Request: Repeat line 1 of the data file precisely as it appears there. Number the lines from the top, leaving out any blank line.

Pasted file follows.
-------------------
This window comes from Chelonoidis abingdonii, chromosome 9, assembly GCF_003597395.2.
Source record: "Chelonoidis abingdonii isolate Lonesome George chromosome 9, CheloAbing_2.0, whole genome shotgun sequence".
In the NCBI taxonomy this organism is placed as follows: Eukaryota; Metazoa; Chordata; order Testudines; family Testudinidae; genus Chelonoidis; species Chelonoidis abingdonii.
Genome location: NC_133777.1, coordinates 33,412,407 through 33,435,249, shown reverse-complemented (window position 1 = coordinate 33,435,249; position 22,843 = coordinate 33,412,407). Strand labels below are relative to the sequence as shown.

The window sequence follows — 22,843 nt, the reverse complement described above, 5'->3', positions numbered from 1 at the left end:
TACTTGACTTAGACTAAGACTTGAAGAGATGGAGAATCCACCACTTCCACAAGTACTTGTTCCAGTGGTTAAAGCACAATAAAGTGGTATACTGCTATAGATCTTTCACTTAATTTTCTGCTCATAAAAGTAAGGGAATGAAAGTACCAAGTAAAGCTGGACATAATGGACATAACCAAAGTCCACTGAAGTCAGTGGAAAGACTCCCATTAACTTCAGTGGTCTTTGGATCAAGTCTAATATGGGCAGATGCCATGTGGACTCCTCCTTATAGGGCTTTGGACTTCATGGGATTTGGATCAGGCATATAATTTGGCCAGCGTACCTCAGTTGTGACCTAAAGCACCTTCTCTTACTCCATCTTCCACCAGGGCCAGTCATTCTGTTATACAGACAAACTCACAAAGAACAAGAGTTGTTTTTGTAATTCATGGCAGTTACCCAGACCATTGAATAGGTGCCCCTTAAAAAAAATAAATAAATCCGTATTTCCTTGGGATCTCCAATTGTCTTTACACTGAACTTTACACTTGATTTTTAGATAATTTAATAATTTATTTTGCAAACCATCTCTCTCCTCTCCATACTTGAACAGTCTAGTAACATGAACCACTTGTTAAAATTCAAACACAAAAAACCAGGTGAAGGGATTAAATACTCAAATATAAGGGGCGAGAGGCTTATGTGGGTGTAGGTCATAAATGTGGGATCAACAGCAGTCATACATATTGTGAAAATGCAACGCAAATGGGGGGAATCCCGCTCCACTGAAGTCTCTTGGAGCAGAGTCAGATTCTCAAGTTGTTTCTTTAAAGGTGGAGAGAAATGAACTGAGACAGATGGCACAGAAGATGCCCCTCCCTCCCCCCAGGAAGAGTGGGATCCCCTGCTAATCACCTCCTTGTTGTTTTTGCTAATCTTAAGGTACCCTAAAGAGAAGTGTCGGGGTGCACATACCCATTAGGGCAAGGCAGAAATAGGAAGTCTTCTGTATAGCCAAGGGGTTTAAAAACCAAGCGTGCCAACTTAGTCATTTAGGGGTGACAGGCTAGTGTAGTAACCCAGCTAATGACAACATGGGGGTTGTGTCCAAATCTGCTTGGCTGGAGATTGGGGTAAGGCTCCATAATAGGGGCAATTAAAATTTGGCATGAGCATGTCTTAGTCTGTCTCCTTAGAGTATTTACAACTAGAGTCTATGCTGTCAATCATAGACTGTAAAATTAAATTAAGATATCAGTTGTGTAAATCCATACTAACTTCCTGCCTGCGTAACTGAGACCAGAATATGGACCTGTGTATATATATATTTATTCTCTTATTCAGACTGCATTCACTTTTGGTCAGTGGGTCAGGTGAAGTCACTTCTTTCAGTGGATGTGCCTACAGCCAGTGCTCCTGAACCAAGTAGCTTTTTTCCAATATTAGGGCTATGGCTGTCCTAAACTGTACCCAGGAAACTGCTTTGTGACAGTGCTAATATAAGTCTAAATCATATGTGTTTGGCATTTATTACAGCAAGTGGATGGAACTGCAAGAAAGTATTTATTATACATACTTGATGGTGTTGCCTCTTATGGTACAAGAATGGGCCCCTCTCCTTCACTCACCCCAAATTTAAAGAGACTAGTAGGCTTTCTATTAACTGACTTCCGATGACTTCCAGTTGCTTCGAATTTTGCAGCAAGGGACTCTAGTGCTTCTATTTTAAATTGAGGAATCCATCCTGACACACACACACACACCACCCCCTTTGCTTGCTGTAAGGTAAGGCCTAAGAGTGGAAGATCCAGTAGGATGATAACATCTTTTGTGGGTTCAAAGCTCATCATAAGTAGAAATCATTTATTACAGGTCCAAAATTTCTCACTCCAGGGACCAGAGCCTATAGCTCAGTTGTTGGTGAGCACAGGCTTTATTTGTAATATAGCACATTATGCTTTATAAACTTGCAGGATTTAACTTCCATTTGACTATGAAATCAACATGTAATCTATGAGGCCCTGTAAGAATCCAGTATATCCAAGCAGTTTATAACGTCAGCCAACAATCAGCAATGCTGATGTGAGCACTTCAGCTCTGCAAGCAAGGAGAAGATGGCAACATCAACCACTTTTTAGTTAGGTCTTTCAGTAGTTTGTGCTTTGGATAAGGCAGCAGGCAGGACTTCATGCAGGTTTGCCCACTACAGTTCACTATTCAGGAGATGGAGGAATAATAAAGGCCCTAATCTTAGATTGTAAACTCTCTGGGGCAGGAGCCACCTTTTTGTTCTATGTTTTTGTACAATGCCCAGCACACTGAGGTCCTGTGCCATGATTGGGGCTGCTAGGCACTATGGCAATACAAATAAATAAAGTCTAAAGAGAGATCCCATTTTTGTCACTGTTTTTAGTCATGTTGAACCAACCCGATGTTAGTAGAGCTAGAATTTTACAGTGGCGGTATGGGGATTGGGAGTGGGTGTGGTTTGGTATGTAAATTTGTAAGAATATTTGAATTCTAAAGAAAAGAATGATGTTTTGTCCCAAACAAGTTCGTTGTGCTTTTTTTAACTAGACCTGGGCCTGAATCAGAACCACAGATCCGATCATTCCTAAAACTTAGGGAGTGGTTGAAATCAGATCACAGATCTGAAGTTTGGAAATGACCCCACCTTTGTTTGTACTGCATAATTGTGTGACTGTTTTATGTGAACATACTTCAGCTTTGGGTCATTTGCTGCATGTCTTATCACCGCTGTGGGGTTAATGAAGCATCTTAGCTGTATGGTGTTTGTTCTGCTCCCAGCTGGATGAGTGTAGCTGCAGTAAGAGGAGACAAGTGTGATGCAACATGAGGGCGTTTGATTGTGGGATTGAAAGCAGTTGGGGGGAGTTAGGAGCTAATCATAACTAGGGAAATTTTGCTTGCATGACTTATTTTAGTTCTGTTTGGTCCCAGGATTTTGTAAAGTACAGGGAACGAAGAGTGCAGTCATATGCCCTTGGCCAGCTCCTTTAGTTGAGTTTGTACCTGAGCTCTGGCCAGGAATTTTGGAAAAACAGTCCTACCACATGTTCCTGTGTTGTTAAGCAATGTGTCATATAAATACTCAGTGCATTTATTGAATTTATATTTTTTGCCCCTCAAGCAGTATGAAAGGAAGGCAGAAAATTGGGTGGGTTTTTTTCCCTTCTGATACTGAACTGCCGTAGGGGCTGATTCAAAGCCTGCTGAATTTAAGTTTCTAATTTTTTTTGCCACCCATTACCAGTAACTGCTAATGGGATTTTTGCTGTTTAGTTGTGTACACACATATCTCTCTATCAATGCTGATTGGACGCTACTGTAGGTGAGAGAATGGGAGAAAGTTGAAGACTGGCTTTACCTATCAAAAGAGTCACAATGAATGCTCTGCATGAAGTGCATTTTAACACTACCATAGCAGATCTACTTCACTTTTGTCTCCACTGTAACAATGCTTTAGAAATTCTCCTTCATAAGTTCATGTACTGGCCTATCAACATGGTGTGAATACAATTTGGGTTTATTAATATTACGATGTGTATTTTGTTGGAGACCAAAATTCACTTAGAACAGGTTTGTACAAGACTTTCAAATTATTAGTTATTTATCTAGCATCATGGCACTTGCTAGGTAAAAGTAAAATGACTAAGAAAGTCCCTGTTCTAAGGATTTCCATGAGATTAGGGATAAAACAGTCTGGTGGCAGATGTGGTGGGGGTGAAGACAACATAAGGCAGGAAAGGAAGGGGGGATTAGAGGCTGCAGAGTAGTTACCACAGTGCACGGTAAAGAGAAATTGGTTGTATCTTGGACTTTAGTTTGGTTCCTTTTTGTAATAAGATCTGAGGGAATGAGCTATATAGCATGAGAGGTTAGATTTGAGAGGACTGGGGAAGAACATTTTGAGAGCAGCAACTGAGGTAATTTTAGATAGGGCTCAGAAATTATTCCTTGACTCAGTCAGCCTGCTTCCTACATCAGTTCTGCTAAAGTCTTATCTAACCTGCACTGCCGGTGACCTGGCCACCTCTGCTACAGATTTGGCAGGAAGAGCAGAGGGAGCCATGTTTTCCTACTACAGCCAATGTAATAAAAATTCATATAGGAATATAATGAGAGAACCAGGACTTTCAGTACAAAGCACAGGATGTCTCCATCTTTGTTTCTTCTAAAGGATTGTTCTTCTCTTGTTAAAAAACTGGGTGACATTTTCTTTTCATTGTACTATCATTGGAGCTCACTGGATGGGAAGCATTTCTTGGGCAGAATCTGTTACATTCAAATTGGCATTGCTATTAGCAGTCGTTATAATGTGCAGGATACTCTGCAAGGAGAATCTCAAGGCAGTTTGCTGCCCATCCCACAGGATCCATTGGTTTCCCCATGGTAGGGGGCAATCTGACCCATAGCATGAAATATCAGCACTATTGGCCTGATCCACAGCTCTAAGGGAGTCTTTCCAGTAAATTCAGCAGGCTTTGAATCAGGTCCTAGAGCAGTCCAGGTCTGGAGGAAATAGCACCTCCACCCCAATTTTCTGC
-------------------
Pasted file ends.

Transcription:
This window comes from Chelonoidis abingdonii, chromosome 9, assembly GCF_003597395.2.